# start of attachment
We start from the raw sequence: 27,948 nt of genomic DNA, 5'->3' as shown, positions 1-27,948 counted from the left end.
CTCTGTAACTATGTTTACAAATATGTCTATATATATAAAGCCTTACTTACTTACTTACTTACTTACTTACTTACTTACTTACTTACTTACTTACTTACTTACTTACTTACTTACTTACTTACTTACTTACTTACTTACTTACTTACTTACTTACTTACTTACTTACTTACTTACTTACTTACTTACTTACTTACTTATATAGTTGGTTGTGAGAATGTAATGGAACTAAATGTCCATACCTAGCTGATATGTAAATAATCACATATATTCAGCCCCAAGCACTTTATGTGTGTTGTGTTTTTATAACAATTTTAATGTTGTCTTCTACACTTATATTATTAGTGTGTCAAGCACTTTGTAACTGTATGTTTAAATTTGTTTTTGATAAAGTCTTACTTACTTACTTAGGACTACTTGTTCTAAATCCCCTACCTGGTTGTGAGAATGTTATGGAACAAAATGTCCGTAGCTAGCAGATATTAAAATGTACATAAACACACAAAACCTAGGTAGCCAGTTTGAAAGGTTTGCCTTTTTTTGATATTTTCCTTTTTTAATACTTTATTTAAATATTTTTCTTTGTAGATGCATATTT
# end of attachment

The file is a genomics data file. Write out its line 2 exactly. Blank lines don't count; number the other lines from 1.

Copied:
CTCTGTAACTATGTTTACAAATATGTCTATATATATAAAGCCTTACTTACTTACTTACTTACTTACTTACTTACTTACTTACTTACTTACTTACTTACTTACTTACTTACTTACTTACTTACTTACTTACTTACTTACTTACTTACTTACTTACTTACTTACTTACTTACTTACTTACTTACTTACTTACTTACTTATATAGTTGGTTGTGAGAATGTAATGGAACTAAATGTCCATACCTAGCTGATATGTAAATAATCACATATATTCAGCCCCAAGCACTTTATGTGTGTTGTGTTTTTATAACAATTTTAATGTTGTCTTCTACACTTATATTATTAGTGTGTCAAGCACTTTGTAACTGTATGTTTAAATTTGTTTTTGATAAAGTCTTACTTACTTACTTAGGACTACTTGTTCTAAATCCCCTACCTGGTTGTGAGAATGTTATGGAACAAAATGTCCGTAGCTAGCAGATATTAAAATGTACATAAACACACAAAACCTAGGTAGCCAGTTTGAAAGGTTTGCCTTTTTTTGATATTTTCCTTTTTTAATACTTTATTTAAATATTTTTCTTTGTAGATGCATATTT